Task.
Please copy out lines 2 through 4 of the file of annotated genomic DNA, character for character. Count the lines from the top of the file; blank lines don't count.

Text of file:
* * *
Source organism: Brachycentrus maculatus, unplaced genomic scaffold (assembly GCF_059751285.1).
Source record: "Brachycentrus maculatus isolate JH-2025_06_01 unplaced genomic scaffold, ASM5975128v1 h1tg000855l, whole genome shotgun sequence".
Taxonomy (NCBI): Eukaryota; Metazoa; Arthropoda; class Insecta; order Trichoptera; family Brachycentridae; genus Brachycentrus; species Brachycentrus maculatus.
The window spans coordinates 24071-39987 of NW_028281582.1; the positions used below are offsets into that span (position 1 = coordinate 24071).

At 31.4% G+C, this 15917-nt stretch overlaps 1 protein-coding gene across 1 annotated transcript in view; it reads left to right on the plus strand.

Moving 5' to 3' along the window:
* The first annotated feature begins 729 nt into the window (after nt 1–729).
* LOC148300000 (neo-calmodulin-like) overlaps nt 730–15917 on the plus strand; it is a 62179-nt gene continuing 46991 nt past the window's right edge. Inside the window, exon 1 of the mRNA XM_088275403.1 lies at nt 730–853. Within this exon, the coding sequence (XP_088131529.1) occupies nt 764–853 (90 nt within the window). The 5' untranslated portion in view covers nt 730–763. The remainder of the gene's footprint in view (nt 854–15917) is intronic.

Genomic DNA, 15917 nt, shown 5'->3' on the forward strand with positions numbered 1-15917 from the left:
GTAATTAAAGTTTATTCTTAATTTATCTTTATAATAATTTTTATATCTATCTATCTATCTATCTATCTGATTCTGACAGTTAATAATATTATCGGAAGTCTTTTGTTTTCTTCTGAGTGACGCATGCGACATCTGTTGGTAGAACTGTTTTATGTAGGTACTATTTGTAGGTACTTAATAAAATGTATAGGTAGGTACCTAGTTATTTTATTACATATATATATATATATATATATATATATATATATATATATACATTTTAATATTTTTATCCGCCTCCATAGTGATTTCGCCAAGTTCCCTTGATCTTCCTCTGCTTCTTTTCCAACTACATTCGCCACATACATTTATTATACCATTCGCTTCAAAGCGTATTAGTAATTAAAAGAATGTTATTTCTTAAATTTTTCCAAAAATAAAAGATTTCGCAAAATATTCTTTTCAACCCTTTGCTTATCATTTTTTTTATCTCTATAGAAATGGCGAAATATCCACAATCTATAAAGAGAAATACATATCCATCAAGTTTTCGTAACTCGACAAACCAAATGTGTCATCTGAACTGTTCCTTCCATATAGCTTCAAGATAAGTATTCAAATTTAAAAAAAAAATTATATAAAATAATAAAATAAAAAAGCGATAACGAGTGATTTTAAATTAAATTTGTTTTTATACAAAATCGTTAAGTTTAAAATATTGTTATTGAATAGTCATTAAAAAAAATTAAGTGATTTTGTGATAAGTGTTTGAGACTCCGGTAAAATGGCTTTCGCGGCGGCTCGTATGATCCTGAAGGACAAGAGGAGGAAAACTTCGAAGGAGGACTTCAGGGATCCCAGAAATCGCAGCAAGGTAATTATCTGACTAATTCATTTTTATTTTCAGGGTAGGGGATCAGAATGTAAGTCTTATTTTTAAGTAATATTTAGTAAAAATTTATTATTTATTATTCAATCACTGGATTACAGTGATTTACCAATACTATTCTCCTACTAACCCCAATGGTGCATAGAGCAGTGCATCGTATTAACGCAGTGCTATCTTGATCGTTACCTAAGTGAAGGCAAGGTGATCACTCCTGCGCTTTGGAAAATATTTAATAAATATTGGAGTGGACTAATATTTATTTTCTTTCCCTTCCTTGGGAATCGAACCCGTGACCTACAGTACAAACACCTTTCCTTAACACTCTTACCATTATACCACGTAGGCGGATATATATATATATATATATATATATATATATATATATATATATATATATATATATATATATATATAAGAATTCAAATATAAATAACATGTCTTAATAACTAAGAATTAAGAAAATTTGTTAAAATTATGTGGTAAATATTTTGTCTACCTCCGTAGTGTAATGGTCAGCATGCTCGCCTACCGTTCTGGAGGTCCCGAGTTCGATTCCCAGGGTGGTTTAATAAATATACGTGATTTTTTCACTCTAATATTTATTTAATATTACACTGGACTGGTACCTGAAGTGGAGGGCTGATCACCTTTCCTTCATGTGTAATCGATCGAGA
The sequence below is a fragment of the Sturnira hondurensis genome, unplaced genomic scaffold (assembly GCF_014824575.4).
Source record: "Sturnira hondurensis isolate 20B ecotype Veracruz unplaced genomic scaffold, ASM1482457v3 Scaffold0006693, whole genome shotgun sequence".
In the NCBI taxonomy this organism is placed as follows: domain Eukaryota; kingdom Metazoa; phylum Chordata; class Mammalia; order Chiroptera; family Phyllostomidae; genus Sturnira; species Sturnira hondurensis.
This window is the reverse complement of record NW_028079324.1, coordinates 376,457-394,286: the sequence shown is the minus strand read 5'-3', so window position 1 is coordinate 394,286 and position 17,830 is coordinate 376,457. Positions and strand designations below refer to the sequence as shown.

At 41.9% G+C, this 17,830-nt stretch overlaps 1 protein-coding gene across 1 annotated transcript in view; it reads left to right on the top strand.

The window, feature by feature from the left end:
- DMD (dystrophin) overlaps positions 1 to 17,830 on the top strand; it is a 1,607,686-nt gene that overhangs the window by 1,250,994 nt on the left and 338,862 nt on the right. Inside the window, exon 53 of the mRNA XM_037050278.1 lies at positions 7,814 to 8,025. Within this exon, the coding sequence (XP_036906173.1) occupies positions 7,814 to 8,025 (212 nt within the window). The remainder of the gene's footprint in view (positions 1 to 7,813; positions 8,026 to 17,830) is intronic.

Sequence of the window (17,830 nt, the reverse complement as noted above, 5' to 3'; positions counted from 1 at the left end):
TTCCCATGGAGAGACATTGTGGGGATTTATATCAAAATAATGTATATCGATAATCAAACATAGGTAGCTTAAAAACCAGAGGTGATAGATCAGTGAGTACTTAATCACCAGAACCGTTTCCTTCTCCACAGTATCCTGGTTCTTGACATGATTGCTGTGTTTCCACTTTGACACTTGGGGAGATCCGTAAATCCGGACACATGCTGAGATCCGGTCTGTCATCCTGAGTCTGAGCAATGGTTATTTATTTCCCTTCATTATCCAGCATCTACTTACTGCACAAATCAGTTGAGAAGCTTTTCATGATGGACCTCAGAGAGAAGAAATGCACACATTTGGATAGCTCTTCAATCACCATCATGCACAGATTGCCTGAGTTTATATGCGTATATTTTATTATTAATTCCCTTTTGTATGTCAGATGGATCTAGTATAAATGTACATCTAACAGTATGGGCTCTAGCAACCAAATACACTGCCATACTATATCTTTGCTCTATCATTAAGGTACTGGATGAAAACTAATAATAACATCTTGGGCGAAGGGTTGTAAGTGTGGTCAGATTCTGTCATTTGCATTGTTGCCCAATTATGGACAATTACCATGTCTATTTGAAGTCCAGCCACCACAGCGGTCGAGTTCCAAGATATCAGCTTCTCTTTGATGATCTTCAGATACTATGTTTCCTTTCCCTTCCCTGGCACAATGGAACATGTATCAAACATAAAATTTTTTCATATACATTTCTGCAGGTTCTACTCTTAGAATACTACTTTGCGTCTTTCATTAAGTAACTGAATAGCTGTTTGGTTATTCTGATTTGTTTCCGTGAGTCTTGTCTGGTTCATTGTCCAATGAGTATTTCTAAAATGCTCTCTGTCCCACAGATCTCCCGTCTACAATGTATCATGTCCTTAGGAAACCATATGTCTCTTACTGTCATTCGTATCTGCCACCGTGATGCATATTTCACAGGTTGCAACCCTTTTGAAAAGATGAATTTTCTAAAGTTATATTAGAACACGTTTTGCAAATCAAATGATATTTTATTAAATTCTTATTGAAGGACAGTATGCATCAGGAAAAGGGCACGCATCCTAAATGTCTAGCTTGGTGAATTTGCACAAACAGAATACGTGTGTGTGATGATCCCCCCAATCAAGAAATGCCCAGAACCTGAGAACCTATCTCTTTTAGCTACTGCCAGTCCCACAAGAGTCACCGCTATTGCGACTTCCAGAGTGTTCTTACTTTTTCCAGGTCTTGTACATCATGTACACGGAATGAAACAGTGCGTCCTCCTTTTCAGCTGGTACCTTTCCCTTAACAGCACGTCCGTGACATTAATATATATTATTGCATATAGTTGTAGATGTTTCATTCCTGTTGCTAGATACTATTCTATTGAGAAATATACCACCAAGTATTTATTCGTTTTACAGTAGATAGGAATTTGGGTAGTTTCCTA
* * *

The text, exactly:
Source record: "Brachycentrus maculatus isolate JH-2025_06_01 unplaced genomic scaffold, ASM5975128v1 h1tg000855l, whole genome shotgun sequence".
Taxonomy (NCBI): Eukaryota; Metazoa; Arthropoda; class Insecta; order Trichoptera; family Brachycentridae; genus Brachycentrus; species Brachycentrus maculatus.
The window spans coordinates 24071-39987 of NW_028281582.1; the positions used below are offsets into that span (position 1 = coordinate 24071).